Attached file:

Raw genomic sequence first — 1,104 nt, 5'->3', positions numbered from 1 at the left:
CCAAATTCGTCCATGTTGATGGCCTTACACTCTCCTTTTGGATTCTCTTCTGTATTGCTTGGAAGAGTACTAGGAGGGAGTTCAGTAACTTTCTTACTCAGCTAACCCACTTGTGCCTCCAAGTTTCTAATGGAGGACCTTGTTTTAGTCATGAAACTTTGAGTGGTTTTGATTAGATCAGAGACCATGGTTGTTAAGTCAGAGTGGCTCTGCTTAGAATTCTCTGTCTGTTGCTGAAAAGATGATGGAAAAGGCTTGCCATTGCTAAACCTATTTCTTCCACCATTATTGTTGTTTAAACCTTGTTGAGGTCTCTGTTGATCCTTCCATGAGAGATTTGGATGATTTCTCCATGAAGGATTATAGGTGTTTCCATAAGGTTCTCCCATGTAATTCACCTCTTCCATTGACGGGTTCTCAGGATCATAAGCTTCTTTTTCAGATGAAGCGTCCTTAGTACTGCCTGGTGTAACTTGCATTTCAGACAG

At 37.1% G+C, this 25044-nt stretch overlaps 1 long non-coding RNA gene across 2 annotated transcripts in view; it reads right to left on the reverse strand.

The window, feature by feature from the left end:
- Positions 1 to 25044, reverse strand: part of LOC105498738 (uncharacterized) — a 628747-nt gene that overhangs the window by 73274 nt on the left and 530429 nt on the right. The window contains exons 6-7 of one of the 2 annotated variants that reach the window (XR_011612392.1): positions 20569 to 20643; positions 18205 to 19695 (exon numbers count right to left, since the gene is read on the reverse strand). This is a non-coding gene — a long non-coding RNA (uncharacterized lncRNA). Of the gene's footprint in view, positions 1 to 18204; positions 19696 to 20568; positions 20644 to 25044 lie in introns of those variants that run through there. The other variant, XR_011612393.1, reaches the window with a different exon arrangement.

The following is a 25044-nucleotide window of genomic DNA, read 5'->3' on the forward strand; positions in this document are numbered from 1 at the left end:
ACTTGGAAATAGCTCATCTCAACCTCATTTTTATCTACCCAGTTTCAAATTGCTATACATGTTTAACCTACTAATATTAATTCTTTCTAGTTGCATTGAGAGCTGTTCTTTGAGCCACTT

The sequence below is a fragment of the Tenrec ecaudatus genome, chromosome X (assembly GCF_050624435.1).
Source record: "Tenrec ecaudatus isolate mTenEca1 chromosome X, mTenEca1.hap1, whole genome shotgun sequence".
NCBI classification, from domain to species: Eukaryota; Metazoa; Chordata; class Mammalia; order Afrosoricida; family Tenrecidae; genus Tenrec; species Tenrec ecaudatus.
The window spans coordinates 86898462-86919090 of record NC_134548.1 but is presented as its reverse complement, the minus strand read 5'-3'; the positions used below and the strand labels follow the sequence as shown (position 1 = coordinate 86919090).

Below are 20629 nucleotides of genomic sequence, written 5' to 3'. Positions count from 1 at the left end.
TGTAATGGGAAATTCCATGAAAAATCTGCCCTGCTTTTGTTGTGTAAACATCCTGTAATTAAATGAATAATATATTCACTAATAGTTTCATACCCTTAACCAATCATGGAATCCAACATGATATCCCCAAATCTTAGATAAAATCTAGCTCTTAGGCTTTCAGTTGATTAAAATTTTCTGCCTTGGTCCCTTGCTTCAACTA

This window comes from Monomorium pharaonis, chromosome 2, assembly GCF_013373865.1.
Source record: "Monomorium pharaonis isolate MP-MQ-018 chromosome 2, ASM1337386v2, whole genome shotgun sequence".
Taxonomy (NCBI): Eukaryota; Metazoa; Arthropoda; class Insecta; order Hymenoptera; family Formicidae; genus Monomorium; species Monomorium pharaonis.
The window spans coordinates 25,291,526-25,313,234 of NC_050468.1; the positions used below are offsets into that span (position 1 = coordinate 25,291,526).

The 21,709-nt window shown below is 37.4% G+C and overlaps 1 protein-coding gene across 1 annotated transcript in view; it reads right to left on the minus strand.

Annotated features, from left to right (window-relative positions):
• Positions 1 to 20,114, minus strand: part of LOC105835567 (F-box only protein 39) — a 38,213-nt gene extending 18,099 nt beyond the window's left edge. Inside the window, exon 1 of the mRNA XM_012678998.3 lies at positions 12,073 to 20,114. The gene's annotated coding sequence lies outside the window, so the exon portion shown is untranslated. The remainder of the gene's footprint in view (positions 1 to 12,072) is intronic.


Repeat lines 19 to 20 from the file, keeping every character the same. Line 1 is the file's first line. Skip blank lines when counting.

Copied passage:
Annotated features, from left to right (window-relative positions):
• Positions 1 to 20,114, minus strand: part of LOC105835567 (F-box only protein 39) — a 38,213-nt gene extending 18,099 nt beyond the window's left edge. Inside the window, exon 1 of the mRNA XM_012678998.3 lies at positions 12,073 to 20,114. The gene's annotated coding sequence lies outside the window, so the exon portion shown is untranslated. The remainder of the gene's footprint in view (positions 1 to 12,072) is intronic.